Uncover the Secrets: Discover the Guitarists Who Swear by Music Reading

AI drawing of Andres Segovia playing guitar

What Some Top Non-Classical Guitarists Think

Today, we’ll be discussing the benefits of reading music according to some of the top non-classical guitarists out there. While some may argue that reading music isn’t necessary for guitarists, many successful players have emphasized the importance of this skill. Let’s dive in.

Which Non-Classical Guitarists Advocate Reading Music?

A number of non-classical guitarists advocate for reading music across various genres. One of the most prominent names is John Petrucci, the lead guitarist for progressive metal band Dream Theater. He has often spoken about the advantages of reading music as it allows for a better understanding of music theory and composition.

Similarly, in the world of jazz guitar, legendary guitarist Pat Metheny is a strong advocate for reading music. Here are some quotes where he advocates for reading music:

  1. “Learning to read music opens up a whole world of possibilities that would be impossible to achieve otherwise.” (Interview with Premier Guitar, 2018)
  2. “Reading music is the key that unlocks the door to being able to communicate with other musicians on a level that is not possible without it.” (Interview with Guitar World, 2017)

While some folk and country guitarists may have learned to read music and may see its value, these genres often prioritize learning by ear and improvisation over reading sheet music. As a result, it is less common for folk and country guitarists to advocate for the importance of reading music.

Which Folk and Country Guitarists Value Music Reading?

Impression of Chet Atkins playing guitar

Here are a few quotes from folk and country musicians who have emphasized the value of reading music:

  1. “Reading music is like learning a new language. It opens up a whole new world of possibilities in terms of what you can play and create.” – Chet Atkins, legendary country guitarist (as quoted in “Chet Atkins: Certified Guitar Player” by Michael Cochran)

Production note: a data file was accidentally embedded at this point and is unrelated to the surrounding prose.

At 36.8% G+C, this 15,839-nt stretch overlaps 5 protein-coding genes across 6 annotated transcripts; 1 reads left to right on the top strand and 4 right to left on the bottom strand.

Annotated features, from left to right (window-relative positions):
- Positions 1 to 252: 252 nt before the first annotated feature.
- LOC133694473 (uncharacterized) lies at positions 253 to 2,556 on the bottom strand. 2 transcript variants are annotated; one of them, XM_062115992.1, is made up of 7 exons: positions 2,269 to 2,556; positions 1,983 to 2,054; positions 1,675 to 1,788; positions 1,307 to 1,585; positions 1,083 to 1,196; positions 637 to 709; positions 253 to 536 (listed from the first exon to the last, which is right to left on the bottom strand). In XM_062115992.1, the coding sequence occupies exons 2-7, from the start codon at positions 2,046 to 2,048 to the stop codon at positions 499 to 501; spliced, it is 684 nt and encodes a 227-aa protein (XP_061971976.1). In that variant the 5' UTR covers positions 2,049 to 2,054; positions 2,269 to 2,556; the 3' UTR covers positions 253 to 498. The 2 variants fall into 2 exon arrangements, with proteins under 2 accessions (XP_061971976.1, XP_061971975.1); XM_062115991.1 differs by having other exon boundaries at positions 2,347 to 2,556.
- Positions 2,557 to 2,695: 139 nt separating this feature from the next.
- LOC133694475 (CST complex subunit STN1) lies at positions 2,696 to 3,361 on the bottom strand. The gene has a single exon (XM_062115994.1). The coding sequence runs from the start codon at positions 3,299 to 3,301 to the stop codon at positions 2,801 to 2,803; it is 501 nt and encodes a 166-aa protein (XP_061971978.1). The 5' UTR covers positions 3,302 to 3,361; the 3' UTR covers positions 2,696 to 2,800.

2. “I would encourage any musician, especially those in the folk genre, to learn to read music. It may not be essential, but it will definitely make you a better player.” – Doc Watson, influential folk and country guitarist (as quoted in “The Acoustic Guitar Method: Complete Edition” by David Hamburger)
  3. “Reading music is not something that comes naturally to me, but it has been incredibly helpful in expanding my musical vocabulary and understanding.” – Tommy Emmanuel, virtuoso fingerstyle guitarist (as quoted in “The Ultimate Guitar Book” by Tony Bacon)

While these quotes demonstrate that some folk and country guitarists recognize the value of reading music, it is important to note that it is not necessarily a common practice or expectation in these genres.

Who Are Famous Jazz Guitar Players Who Read Music?

Here are a few examples:

  1. George Benson: Jazz guitarist George Benson is a well-known advocate of reading music. He has said, “Reading music gives you access to the whole world of music. It’s like having a passport to every country on Earth. And if you’re a musician, why wouldn’t you want to explore every corner of the world?” (Interview with Guitar World, 2003).
  2. Stanley Jordan: Jazz guitarist Stanley Jordan is another prominent black musician who emphasizes the importance of reading music. He has said, “Reading music is like being literate in any other language. If you’re literate, you can read and understand everything that’s been written in that language. It’s the same with music.” (Interview with Guitar World, 1993).
  3. Vernon Reid: Guitarist Vernon Reid of the rock band Living Colour has also spoken about the value of reading music. He has said, “Reading music is the foundation of being able to communicate with other musicians. If you don’t read, you’re really limiting yourself in terms of what you can do.” (Interview with Guitar World, 2014).
  4. Nile Rodgers: Guitarist Nile Rodgers, best known for his work in the funk and disco genres, has also stressed the importance of reading music. He has said, “Learning to read music opens up a whole new world of possibilities. It’s like having a whole new set of tools to work with.” (Interview with Guitar World, 2013).

Overall, these guitar players emphasize the benefits of reading music for expanding one’s musical vocabulary, communicating with other musicians, and exploring new styles and genres.

Who Me?!

Many accomplished guitarists of genres other than classical guitar have learned primarily by ear and may not have a strong background in reading sheet music. However, like Pat Matheny said in an interview with Acoustic Guitar in 2013, “If you want to be a great musician, you have to learn how to read music. It’s that simple.”

Here is a summary of hidden advantages of learning to read music for guitar.

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